This week, student volunteers at Newcastle University, will support blood cancer charity Anthony Nolan’s two-week campaign which aims to raise awareness of the need for more young men to sign up to the stem cell register.
Anthony Nolan’s ‘Newcastle City’ campaign, which launched on Monday 15th March, is being supported by Newcastle Marrow, who are part of Anthony Nolan’s student volunteer network, ‘Marrow’, which operates in over 50 universities across the country.
Newcastle Marrow will volunteer, virtually, using their social media channels to spread the message far and wide amongst friends, family and the wider university community, educating them on stem cell donation and encouraging them to join the Anthony Nolan register.
Chloe Twistleton, President of Newcastle Marrow, said: ‘Newcastle Marrow are really excited to be part of this campaign. It’s a great opportunity to rally together the local community and spread the message of Anthony Nolan and why it’s so important to sign up to the stem cell register. Newcastle is one of the friendliest cities and everyone here supports one another. So, I’m asking every Geordie out there to consider signing up today or spread the word, so that one day, you might be able give someone a second chance at life.’
The campaign will also aim to raise awareness of Anthony Nolan in Newcastle through engagement with schools, local businesses, podcasts and sports clubs.
Professional rugby club the Newcastle Falcons, and sports clubs including Gateshead Rugby Club and Hazlerigg Victory FC, will be encouraging their fans to sign up.
Sixth form students at the Sacred Heart High School in the city, will have a virtual presentation on stem cell donation and several local businesses, including marketing agencies Vida Creative and Be Found Be Chosen, will share the campaign with their own staff, encouraging those who are eligible to sign up to the register. Chi Onwurah, MP for Newcastle Upon Tyne Central, will also be sharing the campaign with her constituents through her social media channels.
Amy Halliwell, 27, a student at the University of Newcastle, was 19 when she was admitted to hospital with low blood count and liver failure and was diagnosed with very severe Aplastic Anaemia.
Amy said: ‘Once I had my diagnosis, that very afternoon a wonderful nurse specialist came and sat with me and explained all about what would happen next – this is when I first heard about Anthony Nolan. The nurse explained that the Anthony Nolan is a register full of wonderful volunteer donors, and that the charity would search that register in order to hopefully find a match for me.
‘The wait to find out whether there was a match for me was long and difficult. I remember the day the doctors came in and told me they’d found someone; I cannot express how relieved me and my family were. A couple of months later we started the process of the transplant. This can be gruelling for patients, but it is often their only chance at survival.’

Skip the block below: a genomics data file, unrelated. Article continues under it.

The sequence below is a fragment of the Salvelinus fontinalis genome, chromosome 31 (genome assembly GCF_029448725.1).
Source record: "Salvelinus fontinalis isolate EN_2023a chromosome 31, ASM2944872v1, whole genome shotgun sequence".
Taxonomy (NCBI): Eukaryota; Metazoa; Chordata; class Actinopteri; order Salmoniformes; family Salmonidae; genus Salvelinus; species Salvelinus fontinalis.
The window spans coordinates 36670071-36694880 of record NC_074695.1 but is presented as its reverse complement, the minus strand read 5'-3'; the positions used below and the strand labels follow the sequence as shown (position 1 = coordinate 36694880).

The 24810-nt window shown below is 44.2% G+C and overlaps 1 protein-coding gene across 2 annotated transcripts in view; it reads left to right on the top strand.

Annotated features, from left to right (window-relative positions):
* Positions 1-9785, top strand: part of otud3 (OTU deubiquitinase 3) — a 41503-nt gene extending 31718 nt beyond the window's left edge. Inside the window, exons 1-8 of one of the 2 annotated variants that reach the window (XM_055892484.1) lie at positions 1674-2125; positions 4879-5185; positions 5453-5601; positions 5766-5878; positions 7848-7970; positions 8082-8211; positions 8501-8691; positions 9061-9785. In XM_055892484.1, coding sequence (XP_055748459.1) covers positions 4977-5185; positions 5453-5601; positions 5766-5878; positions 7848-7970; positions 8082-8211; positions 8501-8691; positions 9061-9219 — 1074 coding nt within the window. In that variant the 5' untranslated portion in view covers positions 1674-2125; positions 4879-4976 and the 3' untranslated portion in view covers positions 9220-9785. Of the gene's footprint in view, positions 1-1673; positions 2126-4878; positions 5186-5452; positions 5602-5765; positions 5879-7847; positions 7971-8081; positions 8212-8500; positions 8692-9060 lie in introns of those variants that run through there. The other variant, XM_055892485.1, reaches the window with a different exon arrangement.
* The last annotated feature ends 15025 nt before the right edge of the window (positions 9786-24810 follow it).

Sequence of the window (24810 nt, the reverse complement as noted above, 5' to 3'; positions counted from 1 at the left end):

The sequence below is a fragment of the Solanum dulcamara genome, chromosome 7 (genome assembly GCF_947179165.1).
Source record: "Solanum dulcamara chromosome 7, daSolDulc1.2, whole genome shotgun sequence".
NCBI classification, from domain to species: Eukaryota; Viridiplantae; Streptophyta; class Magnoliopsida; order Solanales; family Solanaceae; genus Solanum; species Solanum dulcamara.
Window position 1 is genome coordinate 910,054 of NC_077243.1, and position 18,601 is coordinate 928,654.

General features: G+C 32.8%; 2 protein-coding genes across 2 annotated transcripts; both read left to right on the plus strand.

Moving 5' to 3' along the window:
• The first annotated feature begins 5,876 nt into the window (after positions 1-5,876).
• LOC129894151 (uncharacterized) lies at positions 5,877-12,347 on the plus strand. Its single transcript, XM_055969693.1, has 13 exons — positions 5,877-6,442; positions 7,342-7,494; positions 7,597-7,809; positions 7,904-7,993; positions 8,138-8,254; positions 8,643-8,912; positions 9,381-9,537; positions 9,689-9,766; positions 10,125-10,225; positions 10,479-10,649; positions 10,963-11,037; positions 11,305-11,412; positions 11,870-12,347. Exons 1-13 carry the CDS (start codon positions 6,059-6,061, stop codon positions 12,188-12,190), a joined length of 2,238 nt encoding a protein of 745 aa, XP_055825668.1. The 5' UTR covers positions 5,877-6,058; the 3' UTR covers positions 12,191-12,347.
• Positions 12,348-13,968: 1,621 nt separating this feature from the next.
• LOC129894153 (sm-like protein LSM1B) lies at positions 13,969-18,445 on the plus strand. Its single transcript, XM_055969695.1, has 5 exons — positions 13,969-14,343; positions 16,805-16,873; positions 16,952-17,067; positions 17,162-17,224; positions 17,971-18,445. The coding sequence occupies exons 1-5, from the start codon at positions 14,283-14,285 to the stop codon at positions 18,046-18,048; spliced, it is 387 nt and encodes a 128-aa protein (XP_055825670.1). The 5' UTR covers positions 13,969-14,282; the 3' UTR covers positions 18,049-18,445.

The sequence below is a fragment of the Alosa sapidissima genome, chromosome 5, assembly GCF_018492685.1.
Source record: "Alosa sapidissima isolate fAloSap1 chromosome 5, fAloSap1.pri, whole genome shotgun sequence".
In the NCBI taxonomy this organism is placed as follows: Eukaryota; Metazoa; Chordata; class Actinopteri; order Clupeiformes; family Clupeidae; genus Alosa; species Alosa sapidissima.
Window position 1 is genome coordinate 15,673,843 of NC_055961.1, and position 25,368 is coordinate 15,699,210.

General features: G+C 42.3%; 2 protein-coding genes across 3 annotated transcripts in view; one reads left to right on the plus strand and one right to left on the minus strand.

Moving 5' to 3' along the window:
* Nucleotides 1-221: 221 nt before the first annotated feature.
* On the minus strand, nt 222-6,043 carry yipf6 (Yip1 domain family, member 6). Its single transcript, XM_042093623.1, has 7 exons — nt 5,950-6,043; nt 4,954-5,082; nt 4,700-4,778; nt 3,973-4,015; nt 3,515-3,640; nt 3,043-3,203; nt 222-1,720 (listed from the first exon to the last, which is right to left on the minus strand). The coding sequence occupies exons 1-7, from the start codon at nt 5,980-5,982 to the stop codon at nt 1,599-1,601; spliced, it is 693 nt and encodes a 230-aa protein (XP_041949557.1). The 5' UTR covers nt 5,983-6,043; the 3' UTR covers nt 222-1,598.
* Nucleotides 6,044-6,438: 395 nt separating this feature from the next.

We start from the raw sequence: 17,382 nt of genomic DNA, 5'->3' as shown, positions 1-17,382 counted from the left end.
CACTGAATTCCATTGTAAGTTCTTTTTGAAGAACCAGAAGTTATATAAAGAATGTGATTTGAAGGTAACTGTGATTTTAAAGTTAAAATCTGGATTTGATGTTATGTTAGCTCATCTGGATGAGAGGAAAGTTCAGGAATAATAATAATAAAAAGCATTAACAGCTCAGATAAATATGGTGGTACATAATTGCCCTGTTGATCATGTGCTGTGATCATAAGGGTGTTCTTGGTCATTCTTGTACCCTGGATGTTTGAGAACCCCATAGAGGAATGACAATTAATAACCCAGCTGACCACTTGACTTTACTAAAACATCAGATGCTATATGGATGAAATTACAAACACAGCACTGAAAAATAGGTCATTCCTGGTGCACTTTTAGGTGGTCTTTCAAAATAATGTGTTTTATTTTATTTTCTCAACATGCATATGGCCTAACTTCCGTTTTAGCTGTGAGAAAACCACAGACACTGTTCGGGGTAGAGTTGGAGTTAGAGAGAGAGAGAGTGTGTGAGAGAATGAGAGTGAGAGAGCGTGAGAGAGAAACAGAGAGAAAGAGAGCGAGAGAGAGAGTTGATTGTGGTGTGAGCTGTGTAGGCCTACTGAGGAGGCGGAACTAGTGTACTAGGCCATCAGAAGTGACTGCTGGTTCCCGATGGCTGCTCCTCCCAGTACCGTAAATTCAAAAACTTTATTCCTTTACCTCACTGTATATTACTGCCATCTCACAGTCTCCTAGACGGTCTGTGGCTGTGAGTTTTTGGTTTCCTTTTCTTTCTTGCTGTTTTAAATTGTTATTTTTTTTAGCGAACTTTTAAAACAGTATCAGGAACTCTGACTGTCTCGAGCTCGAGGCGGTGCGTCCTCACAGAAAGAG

After five months in hospital, Amy was able to return home and start to rebuild my life. She decided that she wanted to become a doctor and started a medical degree at Newcastle University two years ago.
Amy said: ‘During my first week as a fresher, I saw the Marrow stand and absolutely had to get involved. During my time with Newcastle Marrow I’ve had the opportunity to speak to potential donors and recruit people to the register. This year I’m on the organising committee and have really enjoyed it!’
Perry Graves, 27, who lives in Newcastle, donated his stem cells to a patient in desperate need of a stem cell transplant in 2019.
Perry said: ‘I signed up to the stem cell register after watching a TV programme about a kid who needed a matching donor. Only a few months later, I came up as a match!
‘Donating was a bit like giving blood, just for much longer. It’s worth it for the difference you’ll make. Imagine if you needed a donor to save your life, or a friend or family member. You’re relying on the kindness of strangers.’
‘I’ve told people about my donation in the hope they’ll join the register too. You can join from the age of 16, and I felt guilty that I hadn’t joined sooner. But it’s better late than never! All it takes is a quick mouth swab and filling out a form. If you’re a match for someone, you’ll be the best possible chance for that person to survive. Who can say no to that?’
Lynsey Dickson, Development Manager at Anthony Nolan, said: ‘Our presence in the city provides the perfect opportunity to raise awareness of the need for more young men between the ages of 16- 30 to sign up as potential donors.
‘Everyone who is involved in the campaign, from volunteers to local businesses and sports clubs, really are heroes, helping Anthony Nolan give hope to patients with blood cancer by signing up potential stem cell donors to the register. Any one of them could be called upon to give some with blood cancer a second chance of life.’
One in four people who donated their stem cells in the last two years were inspired by Marrow to join the Anthony Nolan register. Students in Newcastle, and across the country, have been credited by the charity for recruiting more than 150,000 people to the UK stem cell register since Marrow first started in 1998.
To find out more about Anthony Nolan and the Newcastle City campaign visit https://www.anthonynolan.org/newcastle